What I admire most about Harrison Ford

Like most of you, I’ve always admired actor Harrison Ford. He just seems like a pretty decent human being, in addition to being an outstanding actor. And with his 79th birthday on Tuesday, July 13, I thought I’d give him a little shout out and tell you what I admire most about him.

First, the obvious. How can anyone not like his string of blockbuster movies going back five decades? I still enjoy watching many of his now-classics from back in the era when we were both making action films. Some of my favorites include: “American Graffiti” (1973), “Star Wars” (1977), “Apocalypse Now” (1979), “Star Wars: The Empire Strikes Back” (1980), “Witness” (for which he was nominated for an Academy Award, 1985), “Indiana Jones and the Last Crusade” (1989, with Sean Connery), “Patriot Games” – his first movie cast as Jack Ryan (1992) – “The Fugitive” (1993) and “Clear & Present Danger” (1994).

Cream of the crop for me, however, was “Raiders of the Lost Ark,” which was released 40 years ago, in 1981. Difficult to believe it was that long ago. That’s one of those movies you can watch time and time again, and it never gets old.

Harrison also has a great sense of humor. One small proof came when he was asked about what influence his Jewish (mother) and Irish Catholic (father) may have had on him. He quipped, “As a man I’ve always felt Irish, as an actor I’ve always felt Jewish.”

On a more serious note, he said in a Parade magazine interview way back in 2002: “But there was always an ethical context to our lives, a very strong notion of individual moral responsibility.”

No surprise that Ford was a Boy Scout as a young man, back when the organization wasn’t tarnished in controversy, achieving the second-highest rank of Life Scout. That moral basis seemed to have helped him weather some tougher and leaner years and storms of Hollywood to become the legend he is today.

I do find some similarities with Harrison, in addition to the fact that we are both action actors. We were raised in non-acting environments away from the east and west coasts. We were raised by moral Christian parents. For years and years, we both worked hard by the sweat of our brows to make it in acting. We played a ton of our own action scenes rather than relying every time on stunt doubles. (I wonder if he feels the pain of those stunts today as much as I do!) Speaking of aging bodies, we’re just about the same age. And we both spend much of our time today helping others better their lives. I call it the switch between being successful and being significant.

I just love that Harrison always strives to be his best, no matter what age he is. Ford once said, “When I was a carpenter I worked with this Russian lady architect. I would tell her, ‘Look, I’m terribly sorry, but I want to change that a half-of-an-inch.’ And she would say, ‘There’s no limit for better.’ I think that is a worthy credo. You keep on going until you get it as close to being right as the time and patience of others will allow.”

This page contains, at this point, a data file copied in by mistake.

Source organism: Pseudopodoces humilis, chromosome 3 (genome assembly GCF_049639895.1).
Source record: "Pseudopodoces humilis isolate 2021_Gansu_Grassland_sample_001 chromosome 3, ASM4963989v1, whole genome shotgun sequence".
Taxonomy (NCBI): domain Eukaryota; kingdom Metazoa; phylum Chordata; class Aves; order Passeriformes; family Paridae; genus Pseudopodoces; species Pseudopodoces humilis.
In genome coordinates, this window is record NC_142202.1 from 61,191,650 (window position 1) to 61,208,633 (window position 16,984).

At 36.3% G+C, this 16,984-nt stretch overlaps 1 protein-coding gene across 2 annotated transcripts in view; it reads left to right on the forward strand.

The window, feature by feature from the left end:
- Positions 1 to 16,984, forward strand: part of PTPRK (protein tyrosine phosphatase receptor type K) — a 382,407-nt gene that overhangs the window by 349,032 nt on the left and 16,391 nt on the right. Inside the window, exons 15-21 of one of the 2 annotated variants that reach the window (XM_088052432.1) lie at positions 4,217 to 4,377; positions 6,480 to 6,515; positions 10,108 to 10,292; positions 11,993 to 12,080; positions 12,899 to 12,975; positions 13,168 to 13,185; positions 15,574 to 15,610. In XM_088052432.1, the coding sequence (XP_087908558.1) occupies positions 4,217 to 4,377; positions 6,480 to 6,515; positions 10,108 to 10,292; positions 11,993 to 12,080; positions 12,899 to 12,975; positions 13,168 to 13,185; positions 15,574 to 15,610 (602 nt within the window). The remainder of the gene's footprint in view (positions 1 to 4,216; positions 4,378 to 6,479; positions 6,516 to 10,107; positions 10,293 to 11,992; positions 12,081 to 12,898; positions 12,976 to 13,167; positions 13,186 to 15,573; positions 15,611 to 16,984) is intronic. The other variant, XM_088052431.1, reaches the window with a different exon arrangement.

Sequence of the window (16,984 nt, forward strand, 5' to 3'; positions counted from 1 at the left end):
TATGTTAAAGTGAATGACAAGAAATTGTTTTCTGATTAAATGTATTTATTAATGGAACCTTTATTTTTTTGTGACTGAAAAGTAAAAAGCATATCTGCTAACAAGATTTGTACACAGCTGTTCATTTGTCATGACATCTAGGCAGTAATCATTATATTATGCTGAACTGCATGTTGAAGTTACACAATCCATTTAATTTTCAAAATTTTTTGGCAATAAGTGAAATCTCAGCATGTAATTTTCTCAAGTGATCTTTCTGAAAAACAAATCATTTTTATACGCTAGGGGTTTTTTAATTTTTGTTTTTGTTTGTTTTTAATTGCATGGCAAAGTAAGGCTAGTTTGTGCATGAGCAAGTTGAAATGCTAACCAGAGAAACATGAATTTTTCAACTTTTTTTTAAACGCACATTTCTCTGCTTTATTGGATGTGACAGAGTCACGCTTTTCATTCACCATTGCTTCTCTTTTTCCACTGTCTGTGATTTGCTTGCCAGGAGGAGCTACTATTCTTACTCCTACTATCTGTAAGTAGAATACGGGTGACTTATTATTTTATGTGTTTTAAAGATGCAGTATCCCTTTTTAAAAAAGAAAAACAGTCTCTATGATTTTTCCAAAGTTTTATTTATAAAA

I think that is what I admire most about Harrison Ford: his grit and his drive. Today, too many businesses and employers have jobs that no one wants to fill, because too many have learned to be dependent upon entitlements and government welfare. Harrison and I (and others like us) grew up in an age where a strong work ethic was expected and imperative to get anywhere in this life. To not have a strong work ethic was frowned upon by everyone. But having one is the modus operandi to help you achieve the American Dream.

Case in point was Harrison Ford.

Ford said in a Vanity Fair interview in 2020, by a flip of the coin, he came out west in the 1960s to act after being raised in Chicago and starting his young family in Wisconsin.

It was in Los Angeles in the 1970s that Ford was working as a carpenter to make ends meet while trying to get any movie role he could land. And where better for a rising actor to put his carpentry skills to use than around the Hollywood studios and industry executives’ offices?

Ford described to Vanity Fair that he was doing carpentry on Francis Ford Coppola’s office when George Lucas and Richard Dreyfus came walking in to do casting calls for the original “Star Wars.” Lucas also hired Harrison to build a door in the casting offices.

Harrison thought his chances were slim to none of getting any acting role in “Star Wars.” His reason was this: Despite his having a very small role in one of Lucas’ earlier films, “American Graffiti” (1973), Harrison also knew that Lucas wanted “new faces” in the “Star Wars” movie.

Legendary producer Fred Roos also shared, “Harrison had done a lot of carpentry for me. He needed money; he had kids; he wasn’t a big movie star yet. The day he was doing it, George happened to be there. It was serendipitous.”

Despite hundreds of people competing for the role of Hans Solo in “Star Wars,” Lucas decided Harrison was actually the best person for the part. And the rest, they say, is history.

It was hard and humble work in addition to serendipity that launched one of the greatest movie careers in history. Without it, “Star Wars” may not have been as big of a hit; we’d also have a different Indiana Jones, a different Blade Runner, a different Jack Ryan, etc.

Happy Birthday, Harrison, from my wife, Gena, and me! We hope this next year treats you well and that your shoulder injury from Indiana Jones 5 is healing up. Just a bit of advice: At 79 years of age, maybe it’s time you start using a stunt double.

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